The top spread is from But Not the Hippopotamus and the bottom spread is from But Not the Armadillo. We can’t read one book without reading the other book now with our three-year-old and then lining up the books just like this to compare and contrast the two pages. This is an amazing critical literacy experience in a fun and non-threatening way.

Our other favorite is We Are in a Book by Mo Williems. This book invites the characters to break the third wall and realize that they are characters in a book. What a powerful way to illustrate that there is a greater story and that it is not only about us.

The best way we can overcome the literacy crisis we have is to work within ourselves to ask good questions and to work with the people in our lives: children, parents, congregants to look at a story from multiple perspectives and different voices with a calm and understanding presence. Sometimes using children’s literature makes practicing that just a little easier and more fun.

On Being an “Experienced” Mom

The last two weeks have been filled with the awe and wonder of new life. Memories of the first days of our three-year old’s life have flooded back in as we get into a routine of feeding and sleeping and being a family all together. Yesterday I took our two-week-old for her two weeks check up and the doctor said, “Do you have any questions?” and I only had one. I can remember that appointment with our son being filled with questions. Is he ok? Is this normal? Am I doing this right?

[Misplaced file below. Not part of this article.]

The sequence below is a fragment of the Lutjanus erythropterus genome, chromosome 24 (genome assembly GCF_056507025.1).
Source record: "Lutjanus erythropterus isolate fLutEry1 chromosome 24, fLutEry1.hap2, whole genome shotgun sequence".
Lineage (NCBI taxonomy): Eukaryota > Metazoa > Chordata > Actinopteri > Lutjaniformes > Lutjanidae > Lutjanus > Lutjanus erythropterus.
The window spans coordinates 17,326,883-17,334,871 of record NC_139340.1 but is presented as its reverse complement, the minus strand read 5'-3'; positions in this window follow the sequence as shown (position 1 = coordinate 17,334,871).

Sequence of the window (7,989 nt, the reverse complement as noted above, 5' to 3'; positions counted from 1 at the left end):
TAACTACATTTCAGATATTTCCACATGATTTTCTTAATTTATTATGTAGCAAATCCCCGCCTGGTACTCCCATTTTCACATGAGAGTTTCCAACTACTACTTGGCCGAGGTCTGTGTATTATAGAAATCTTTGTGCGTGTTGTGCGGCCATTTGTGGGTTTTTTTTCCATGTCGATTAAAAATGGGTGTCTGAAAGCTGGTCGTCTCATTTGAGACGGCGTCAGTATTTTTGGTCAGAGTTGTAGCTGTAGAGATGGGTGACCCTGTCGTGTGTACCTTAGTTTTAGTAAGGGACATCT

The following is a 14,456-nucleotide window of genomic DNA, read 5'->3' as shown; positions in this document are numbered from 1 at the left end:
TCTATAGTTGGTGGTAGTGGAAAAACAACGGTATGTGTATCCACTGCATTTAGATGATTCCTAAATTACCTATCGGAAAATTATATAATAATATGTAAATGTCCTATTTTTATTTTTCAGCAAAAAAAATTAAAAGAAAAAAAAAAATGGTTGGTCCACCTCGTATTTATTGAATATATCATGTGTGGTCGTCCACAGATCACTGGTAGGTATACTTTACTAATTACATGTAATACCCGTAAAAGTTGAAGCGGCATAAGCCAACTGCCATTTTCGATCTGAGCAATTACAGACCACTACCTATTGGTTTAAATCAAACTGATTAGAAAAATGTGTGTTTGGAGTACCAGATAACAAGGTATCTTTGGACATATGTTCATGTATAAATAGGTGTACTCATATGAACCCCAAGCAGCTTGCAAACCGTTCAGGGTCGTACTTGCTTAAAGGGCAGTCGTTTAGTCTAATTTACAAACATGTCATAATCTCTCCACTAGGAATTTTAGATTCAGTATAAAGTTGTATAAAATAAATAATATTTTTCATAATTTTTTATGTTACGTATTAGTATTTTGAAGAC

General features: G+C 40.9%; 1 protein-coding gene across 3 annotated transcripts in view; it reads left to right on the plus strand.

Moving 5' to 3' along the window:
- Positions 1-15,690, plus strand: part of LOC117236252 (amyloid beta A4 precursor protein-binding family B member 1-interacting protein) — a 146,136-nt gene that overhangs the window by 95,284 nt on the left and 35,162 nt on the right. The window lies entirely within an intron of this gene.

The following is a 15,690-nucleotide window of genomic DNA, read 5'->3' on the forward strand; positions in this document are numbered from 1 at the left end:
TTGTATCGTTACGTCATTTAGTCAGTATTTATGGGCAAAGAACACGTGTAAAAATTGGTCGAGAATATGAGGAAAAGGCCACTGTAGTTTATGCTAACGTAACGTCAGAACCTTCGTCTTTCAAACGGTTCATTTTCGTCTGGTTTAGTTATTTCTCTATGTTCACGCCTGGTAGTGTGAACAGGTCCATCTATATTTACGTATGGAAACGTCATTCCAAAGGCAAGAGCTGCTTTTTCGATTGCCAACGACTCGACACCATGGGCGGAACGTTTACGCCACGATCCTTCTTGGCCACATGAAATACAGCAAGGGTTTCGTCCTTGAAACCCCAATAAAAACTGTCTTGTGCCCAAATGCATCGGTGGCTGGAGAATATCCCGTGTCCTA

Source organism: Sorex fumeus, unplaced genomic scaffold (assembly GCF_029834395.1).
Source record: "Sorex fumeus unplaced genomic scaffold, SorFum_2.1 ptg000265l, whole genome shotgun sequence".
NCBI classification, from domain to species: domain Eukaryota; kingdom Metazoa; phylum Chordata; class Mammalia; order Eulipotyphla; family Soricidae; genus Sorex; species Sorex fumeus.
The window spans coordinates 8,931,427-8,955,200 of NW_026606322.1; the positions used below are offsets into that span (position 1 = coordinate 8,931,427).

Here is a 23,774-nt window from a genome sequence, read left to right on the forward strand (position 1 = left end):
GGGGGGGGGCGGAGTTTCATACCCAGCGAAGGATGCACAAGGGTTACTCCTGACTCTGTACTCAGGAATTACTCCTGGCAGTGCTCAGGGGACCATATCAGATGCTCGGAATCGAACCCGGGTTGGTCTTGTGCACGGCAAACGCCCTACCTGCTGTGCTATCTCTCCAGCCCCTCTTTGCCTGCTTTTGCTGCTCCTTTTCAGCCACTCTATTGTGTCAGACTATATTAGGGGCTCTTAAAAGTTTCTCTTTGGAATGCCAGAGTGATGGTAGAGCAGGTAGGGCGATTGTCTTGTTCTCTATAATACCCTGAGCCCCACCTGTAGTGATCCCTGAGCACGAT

As the pediatrician was dictating notes to her nurse to go into our daughter’s chart, she said something that struck me: “Mom, is an experienced mom and nurser.” I was caught off guard. I immediately thought: Mom, whose mom, her mom? I hadn’t thought about the fact that I am no longer a first-time mom, at least not of a newborn. I’ve done this before. This idea still hasn’t sunk in.

This week was also marked with the arrival of a parenting book compilation in which I have a short piece. As I reread my own words and my reflections about when I first became a mom five years ago, I realized that five years is a significant amount of time. Five years does mark a threshold that is often called experienced or is listed as a time interval for having experience in a field or profession.

If that’s the marker, then I am also an experienced preacher, an experienced pastor, and an experienced puppy mom. How in the world did that happen?